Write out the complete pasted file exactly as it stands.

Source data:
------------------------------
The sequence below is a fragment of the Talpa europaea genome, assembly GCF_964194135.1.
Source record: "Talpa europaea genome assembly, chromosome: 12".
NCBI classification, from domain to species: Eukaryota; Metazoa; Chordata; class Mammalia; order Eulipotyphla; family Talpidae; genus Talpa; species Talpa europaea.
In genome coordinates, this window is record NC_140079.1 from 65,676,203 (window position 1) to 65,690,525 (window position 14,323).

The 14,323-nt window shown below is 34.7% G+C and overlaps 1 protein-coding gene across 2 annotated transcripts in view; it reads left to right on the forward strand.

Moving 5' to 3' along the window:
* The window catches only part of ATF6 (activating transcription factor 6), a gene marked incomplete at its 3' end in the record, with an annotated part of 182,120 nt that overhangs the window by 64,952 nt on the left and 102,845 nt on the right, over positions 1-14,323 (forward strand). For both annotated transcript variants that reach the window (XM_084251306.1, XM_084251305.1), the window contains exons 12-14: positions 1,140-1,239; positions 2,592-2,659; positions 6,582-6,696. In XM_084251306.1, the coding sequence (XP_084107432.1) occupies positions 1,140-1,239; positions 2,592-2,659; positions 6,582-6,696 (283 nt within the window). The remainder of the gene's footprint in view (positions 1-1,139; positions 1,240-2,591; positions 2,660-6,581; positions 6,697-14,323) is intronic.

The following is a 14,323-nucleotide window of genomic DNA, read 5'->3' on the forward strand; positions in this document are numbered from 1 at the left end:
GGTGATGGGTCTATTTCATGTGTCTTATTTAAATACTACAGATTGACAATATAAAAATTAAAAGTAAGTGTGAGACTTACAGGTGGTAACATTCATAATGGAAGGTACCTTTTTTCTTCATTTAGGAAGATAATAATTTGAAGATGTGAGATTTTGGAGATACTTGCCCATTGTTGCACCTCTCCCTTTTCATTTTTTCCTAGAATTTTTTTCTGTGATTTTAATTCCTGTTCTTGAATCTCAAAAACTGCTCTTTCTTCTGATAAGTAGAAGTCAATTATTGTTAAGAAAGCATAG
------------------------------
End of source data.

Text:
The sequence below is a fragment of the Talpa europaea genome, assembly GCF_964194135.1.
Source record: "Talpa europaea genome assembly, chromosome: 12".
NCBI classification, from domain to species: Eukaryota; Metazoa; Chordata; class Mammalia; order Eulipotyphla; family Talpidae; genus Talpa; species Talpa europaea.
In genome coordinates, this window is record NC_140079.1 from 65,676,203 (window position 1) to 65,690,525 (window position 14,323).

The 14,323-nt window shown below is 34.7% G+C and overlaps 1 protein-coding gene across 2 annotated transcripts in view; it reads left to right on the forward strand.

Moving 5' to 3' along the window:
* The window catches only part of ATF6 (activating transcription factor 6), a gene marked incomplete at its 3' end in the record, with an annotated part of 182,120 nt that overhangs the window by 64,952 nt on the left and 102,845 nt on the right, over positions 1-14,323 (forward strand). For both annotated transcript variants that reach the window (XM_084251306.1, XM_084251305.1), the window contains exons 12-14: positions 1,140-1,239; positions 2,592-2,659; positions 6,582-6,696. In XM_084251306.1, the coding sequence (XP_084107432.1) occupies positions 1,140-1,239; positions 2,592-2,659; positions 6,582-6,696 (283 nt within the window). The remainder of the gene's footprint in view (positions 1-1,139; positions 1,240-2,591; positions 2,660-6,581; positions 6,697-14,323) is intronic.

The following is a 14,323-nucleotide window of genomic DNA, read 5'->3' on the forward strand; positions in this document are numbered from 1 at the left end:
GGTGATGGGTCTATTTCATGTGTCTTATTTAAATACTACAGATTGACAATATAAAAATTAAAAGTAAGTGTGAGACTTACAGGTGGTAACATTCATAATGGAAGGTACCTTTTTTCTTCATTTAGGAAGATAATAATTTGAAGATGTGAGATTTTGGAGATACTTGCCCATTGTTGCACCTCTCCCTTTTCATTTTTTCCTAGAATTTTTTTCTGTGATTTTAATTCCTGTTCTTGAATCTCAAAAACTGCTCTTTCTTCTGATAAGTAGAAGTCAATTATTGTTAAGAAAGCATAG